One of these was five fused vertebrae at the sacrum, a part of the hip area. Since then, paleontologists realized with increasing fossil discoveries that dinosaurs are a very diverse and distinct group of animals. 

Contrary to popular belief, not all ancient reptiles were dinosaurs. The word “dinosaur” is a scientific term that only applies to certain reptiles with a specific set of features related to their hips. Dinosauria is a clade that includes more than one thousand species that walked the Earth across a period of around one hundred and seventy-five million years. New species are being discovered all the time.

Dinosaurs were essentially land-dwellers, but some could have waded into rivers and lakes to eat. They are all linked by a common ancestry that allowed them to inherit a unique set of features. 

Modern birds are the only living dinosaurs.  

Dinosaurs Occupied Complex Ecosystems

While all dinosaurs lived in the Mesozoic Era, not all living creatures from this Era were dinosaurs. Insects, amphibians, and mammals were also around with the dinosaurs. All dinosaurs were terrestrial, which means they did not live in rivers, lakes, or oceans. Reptiles that inhabited ancient seas are not dinosaurs.

Dinosaurs walked with their legs perpendicular to their bodies like birds, not out to the side like crocodiles. Some walked on four legs and were herbivores, while others walked on two legs and were carnivores. Whether bipedal or quadrupedal, their stance was upright, and their legs’ position supported their weight better.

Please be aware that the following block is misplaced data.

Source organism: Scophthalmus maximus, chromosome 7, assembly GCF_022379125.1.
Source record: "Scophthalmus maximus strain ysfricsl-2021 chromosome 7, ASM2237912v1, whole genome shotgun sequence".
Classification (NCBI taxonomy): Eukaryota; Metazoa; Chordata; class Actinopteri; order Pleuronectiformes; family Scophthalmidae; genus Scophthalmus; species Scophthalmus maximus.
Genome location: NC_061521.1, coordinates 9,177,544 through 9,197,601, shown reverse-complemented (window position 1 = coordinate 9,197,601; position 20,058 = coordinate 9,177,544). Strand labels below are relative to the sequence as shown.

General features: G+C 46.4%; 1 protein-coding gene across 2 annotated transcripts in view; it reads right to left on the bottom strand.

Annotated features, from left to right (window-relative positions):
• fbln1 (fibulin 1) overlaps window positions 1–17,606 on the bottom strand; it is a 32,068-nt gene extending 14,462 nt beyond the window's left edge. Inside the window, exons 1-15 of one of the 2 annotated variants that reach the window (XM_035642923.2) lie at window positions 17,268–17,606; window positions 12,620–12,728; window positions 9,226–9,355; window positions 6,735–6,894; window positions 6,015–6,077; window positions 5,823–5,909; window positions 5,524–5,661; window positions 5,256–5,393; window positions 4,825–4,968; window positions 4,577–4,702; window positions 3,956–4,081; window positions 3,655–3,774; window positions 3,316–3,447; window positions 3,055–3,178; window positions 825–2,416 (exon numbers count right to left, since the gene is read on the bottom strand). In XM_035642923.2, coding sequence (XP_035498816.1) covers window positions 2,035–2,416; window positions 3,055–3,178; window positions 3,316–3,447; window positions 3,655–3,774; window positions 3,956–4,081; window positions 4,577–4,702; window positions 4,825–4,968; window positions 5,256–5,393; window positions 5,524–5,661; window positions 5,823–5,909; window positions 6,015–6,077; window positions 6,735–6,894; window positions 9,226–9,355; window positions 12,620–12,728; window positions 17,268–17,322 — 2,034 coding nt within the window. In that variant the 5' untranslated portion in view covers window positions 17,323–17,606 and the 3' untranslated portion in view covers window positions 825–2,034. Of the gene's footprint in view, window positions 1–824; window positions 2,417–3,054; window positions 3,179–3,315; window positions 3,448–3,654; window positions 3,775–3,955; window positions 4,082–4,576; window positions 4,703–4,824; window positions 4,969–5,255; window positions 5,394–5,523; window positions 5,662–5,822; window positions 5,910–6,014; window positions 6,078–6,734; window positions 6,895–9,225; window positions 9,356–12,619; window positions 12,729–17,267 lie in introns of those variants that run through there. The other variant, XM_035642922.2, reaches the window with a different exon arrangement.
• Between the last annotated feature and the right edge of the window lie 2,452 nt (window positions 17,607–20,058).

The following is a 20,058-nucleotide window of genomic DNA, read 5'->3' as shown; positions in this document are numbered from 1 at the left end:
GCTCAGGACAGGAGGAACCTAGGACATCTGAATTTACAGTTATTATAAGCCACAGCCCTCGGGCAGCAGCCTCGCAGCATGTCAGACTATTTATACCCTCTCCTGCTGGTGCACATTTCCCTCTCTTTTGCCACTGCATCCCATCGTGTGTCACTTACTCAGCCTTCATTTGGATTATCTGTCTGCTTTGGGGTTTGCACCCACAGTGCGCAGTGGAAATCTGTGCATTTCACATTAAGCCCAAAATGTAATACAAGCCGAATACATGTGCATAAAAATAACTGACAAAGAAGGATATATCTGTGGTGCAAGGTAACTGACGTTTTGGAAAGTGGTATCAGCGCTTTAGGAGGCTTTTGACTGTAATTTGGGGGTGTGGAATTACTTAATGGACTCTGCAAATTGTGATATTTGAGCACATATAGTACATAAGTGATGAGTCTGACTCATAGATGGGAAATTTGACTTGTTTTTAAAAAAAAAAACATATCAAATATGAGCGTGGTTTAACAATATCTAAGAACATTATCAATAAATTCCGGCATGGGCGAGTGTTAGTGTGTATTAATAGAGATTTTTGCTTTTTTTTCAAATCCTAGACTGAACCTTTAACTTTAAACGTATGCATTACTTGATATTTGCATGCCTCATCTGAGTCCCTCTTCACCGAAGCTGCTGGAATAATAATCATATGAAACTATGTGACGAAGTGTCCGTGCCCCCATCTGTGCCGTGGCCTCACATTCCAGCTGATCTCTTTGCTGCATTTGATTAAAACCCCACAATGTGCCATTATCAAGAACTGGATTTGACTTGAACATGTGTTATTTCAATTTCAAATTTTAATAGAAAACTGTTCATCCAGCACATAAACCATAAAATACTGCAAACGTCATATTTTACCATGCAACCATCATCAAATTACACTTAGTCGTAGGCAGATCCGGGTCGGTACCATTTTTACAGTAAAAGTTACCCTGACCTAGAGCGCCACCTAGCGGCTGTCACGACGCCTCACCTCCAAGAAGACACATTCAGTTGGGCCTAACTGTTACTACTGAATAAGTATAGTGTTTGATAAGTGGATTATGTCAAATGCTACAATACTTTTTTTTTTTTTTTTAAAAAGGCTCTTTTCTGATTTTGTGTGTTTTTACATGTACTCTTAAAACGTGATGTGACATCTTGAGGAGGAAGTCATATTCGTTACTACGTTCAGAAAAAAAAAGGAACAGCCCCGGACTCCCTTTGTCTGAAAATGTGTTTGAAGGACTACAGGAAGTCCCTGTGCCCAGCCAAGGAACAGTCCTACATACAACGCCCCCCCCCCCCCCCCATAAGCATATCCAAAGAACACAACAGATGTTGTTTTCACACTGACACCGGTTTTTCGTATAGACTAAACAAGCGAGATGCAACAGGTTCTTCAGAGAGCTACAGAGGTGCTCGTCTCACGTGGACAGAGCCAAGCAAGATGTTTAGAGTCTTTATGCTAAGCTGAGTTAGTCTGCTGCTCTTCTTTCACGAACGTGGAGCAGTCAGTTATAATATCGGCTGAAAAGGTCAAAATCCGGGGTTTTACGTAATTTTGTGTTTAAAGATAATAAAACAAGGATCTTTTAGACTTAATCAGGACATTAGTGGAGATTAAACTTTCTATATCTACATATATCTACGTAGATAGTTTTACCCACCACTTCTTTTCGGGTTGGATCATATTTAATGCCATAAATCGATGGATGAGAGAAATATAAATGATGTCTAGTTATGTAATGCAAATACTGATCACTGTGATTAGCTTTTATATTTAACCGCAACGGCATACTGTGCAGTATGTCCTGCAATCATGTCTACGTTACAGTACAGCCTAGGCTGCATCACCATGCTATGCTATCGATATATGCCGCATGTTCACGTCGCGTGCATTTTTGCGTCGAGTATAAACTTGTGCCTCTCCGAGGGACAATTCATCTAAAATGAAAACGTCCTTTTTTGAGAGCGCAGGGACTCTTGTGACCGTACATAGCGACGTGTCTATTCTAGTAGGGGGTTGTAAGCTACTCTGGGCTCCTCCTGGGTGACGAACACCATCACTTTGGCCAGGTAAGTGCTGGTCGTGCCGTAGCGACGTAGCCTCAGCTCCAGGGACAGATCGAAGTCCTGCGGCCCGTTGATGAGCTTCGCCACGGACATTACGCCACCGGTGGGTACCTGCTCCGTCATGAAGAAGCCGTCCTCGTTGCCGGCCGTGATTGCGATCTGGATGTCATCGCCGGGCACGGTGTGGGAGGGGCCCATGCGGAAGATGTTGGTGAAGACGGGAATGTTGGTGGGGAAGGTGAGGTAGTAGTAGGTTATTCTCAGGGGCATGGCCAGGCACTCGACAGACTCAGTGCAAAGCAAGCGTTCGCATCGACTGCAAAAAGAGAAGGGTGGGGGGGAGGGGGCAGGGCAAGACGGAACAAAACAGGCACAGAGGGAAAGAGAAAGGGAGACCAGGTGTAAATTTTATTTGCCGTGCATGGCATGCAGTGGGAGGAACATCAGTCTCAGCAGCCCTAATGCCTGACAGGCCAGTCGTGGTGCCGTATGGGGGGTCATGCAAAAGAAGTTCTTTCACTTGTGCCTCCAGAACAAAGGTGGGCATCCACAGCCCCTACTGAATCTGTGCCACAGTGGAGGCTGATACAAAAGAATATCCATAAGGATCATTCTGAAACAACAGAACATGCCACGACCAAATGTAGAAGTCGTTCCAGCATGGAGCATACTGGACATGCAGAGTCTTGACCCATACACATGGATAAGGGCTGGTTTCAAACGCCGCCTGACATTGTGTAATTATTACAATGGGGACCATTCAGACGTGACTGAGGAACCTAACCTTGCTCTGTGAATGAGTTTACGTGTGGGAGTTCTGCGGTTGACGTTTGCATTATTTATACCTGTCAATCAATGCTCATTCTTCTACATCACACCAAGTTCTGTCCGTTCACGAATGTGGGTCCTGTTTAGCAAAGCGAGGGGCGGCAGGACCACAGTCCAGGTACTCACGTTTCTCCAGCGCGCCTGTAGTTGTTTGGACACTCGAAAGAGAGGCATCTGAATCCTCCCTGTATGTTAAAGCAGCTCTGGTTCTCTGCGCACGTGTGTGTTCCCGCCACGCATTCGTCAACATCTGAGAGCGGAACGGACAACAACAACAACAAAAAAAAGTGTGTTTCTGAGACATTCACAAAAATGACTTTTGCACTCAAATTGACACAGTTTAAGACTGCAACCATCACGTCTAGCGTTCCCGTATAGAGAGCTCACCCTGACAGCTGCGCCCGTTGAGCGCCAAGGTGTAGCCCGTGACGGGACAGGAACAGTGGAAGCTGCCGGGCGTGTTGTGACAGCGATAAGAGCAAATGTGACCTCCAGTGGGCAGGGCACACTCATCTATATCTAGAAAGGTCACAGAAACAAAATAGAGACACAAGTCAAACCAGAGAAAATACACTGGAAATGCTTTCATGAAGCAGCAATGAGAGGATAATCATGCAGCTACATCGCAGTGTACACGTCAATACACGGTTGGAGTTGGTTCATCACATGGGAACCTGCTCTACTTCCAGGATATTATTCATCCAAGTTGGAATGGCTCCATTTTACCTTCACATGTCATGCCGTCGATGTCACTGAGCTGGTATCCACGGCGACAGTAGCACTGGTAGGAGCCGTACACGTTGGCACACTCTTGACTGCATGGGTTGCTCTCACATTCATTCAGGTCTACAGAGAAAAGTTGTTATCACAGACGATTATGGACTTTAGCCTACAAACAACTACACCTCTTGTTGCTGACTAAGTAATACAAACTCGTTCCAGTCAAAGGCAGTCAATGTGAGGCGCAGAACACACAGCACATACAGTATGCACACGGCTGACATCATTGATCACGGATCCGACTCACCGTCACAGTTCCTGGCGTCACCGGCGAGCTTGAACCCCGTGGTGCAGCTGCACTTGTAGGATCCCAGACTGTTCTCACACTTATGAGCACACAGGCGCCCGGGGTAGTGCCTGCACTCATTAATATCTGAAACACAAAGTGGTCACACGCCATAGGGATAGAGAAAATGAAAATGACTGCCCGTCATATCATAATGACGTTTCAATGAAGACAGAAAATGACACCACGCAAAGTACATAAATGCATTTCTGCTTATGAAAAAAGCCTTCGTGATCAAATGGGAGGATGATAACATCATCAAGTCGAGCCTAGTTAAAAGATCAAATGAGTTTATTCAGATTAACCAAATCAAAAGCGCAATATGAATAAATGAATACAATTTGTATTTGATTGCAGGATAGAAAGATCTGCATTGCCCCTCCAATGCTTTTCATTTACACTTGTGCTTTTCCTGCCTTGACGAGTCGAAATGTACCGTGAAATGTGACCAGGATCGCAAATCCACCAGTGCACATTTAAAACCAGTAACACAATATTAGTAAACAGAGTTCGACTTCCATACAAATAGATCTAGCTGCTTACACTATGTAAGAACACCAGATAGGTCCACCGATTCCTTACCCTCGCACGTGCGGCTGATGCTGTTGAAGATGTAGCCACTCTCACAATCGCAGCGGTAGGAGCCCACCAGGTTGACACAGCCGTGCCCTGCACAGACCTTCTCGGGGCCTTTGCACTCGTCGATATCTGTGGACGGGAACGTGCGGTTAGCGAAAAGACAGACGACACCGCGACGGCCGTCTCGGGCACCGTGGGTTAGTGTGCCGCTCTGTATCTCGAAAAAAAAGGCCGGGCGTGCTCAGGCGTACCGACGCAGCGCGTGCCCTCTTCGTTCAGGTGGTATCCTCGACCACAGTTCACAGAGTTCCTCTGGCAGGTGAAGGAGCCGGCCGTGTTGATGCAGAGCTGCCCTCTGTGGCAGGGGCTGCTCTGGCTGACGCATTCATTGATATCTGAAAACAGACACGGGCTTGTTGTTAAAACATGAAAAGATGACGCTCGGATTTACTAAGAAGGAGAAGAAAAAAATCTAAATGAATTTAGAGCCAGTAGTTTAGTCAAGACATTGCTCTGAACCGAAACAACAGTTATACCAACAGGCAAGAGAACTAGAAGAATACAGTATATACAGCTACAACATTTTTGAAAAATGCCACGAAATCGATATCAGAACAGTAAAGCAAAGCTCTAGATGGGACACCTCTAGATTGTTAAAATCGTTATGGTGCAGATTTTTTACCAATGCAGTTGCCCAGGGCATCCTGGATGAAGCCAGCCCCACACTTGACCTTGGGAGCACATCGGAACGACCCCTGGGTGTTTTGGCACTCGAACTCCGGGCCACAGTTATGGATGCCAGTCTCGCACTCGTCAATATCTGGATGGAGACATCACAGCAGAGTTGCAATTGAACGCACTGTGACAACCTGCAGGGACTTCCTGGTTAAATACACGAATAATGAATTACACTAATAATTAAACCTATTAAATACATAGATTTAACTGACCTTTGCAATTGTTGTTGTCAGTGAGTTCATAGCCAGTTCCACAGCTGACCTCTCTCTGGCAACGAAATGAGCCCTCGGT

All dinosaurs had two holes in the skull behind the eyes that provided for the attachment of facial muscles. This feature distinguishes them from other animals. Some dinosaurs, like certain theropods, had feathers. 

Dinosaurs Were Intelligent

Dinosaurs were intelligent creatures

Dinosaurs are often portrayed as big and stupid, but this was not necessarily true. Scientists have estimated that most dinosaurs were about as intelligent as modern-day reptiles, while some were much smarter.

The dinosaurs related to birds, the dromaeosaurids such as Velociraptor, were intelligent, as were the troodontids. Predatory dinosaurs were generally more intelligent than their herbivorous counterparts because it is harder to hunt animals than plants. Tyrannosaurus Rex had a particularly large brain when compared to other dinosaur predators of the same size.

Their intelligence level would not prevent them from surviving today.

Dinosaurs Had Very Different Metabolisms

According to an article in 2014 in the journal Science, Dinosaurs were not warm-blooded or cold-blooded but fell somewhere in the middle. However, there is a long-running, complex scientific debate about dinosaur physiology, with some scientists saying they were warm-blooded and others arguing they were cold-blooded. 

If they were cold-blooded, their chances of surviving a much cooler modern Earth are slim. If they ate only tough, woody, coniferous plants, their chances of getting sufficient nutrition from flowering plants are also unlikely. Vegetation in their day consisted of vast tracts of forests, cycads, and ferns that no longer exist.